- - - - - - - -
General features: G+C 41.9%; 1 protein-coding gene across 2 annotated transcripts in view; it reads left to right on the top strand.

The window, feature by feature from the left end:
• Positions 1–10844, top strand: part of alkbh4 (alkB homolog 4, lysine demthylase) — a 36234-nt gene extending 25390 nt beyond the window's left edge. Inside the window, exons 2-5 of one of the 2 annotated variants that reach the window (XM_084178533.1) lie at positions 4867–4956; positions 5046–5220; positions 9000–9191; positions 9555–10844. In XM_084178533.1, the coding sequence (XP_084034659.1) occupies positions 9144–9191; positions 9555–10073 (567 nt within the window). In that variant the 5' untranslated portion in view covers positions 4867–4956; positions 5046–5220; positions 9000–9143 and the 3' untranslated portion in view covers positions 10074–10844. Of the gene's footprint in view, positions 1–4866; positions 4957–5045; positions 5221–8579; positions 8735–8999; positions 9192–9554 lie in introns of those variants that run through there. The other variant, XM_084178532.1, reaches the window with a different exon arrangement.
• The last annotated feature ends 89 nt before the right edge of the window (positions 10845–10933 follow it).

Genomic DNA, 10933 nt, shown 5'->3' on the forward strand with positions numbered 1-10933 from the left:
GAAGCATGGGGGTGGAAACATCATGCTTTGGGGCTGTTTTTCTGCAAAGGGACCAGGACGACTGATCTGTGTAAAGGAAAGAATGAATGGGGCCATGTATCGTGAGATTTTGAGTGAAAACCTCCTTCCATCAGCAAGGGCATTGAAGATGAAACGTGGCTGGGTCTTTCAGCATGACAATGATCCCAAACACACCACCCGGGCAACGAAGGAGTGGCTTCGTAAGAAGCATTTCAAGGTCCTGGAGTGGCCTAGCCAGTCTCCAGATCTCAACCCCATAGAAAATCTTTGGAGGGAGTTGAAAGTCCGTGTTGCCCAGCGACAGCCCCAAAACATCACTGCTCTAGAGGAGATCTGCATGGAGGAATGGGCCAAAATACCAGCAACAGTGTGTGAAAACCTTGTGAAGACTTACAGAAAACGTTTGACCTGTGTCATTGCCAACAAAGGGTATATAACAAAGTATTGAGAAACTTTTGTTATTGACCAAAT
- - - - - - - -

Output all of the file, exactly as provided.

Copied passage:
General features: G+C 41.9%; 1 protein-coding gene across 2 annotated transcripts in view; it reads left to right on the top strand.

The window, feature by feature from the left end:
• Positions 1–10844, top strand: part of alkbh4 (alkB homolog 4, lysine demthylase) — a 36234-nt gene extending 25390 nt beyond the window's left edge. Inside the window, exons 2-5 of one of the 2 annotated variants that reach the window (XM_084178533.1) lie at positions 4867–4956; positions 5046–5220; positions 9000–9191; positions 9555–10844. In XM_084178533.1, the coding sequence (XP_084034659.1) occupies positions 9144–9191; positions 9555–10073 (567 nt within the window). In that variant the 5' untranslated portion in view covers positions 4867–4956; positions 5046–5220; positions 9000–9143 and the 3' untranslated portion in view covers positions 10074–10844. Of the gene's footprint in view, positions 1–4866; positions 4957–5045; positions 5221–8579; positions 8735–8999; positions 9192–9554 lie in introns of those variants that run through there. The other variant, XM_084178532.1, reaches the window with a different exon arrangement.
• The last annotated feature ends 89 nt before the right edge of the window (positions 10845–10933 follow it).

Genomic DNA, 10933 nt, shown 5'->3' on the forward strand with positions numbered 1-10933 from the left:
GAAGCATGGGGGTGGAAACATCATGCTTTGGGGCTGTTTTTCTGCAAAGGGACCAGGACGACTGATCTGTGTAAAGGAAAGAATGAATGGGGCCATGTATCGTGAGATTTTGAGTGAAAACCTCCTTCCATCAGCAAGGGCATTGAAGATGAAACGTGGCTGGGTCTTTCAGCATGACAATGATCCCAAACACACCACCCGGGCAACGAAGGAGTGGCTTCGTAAGAAGCATTTCAAGGTCCTGGAGTGGCCTAGCCAGTCTCCAGATCTCAACCCCATAGAAAATCTTTGGAGGGAGTTGAAAGTCCGTGTTGCCCAGCGACAGCCCCAAAACATCACTGCTCTAGAGGAGATCTGCATGGAGGAATGGGCCAAAATACCAGCAACAGTGTGTGAAAACCTTGTGAAGACTTACAGAAAACGTTTGACCTGTGTCATTGCCAACAAAGGGTATATAACAAAGTATTGAGAAACTTTTGTTATTGACCAAAT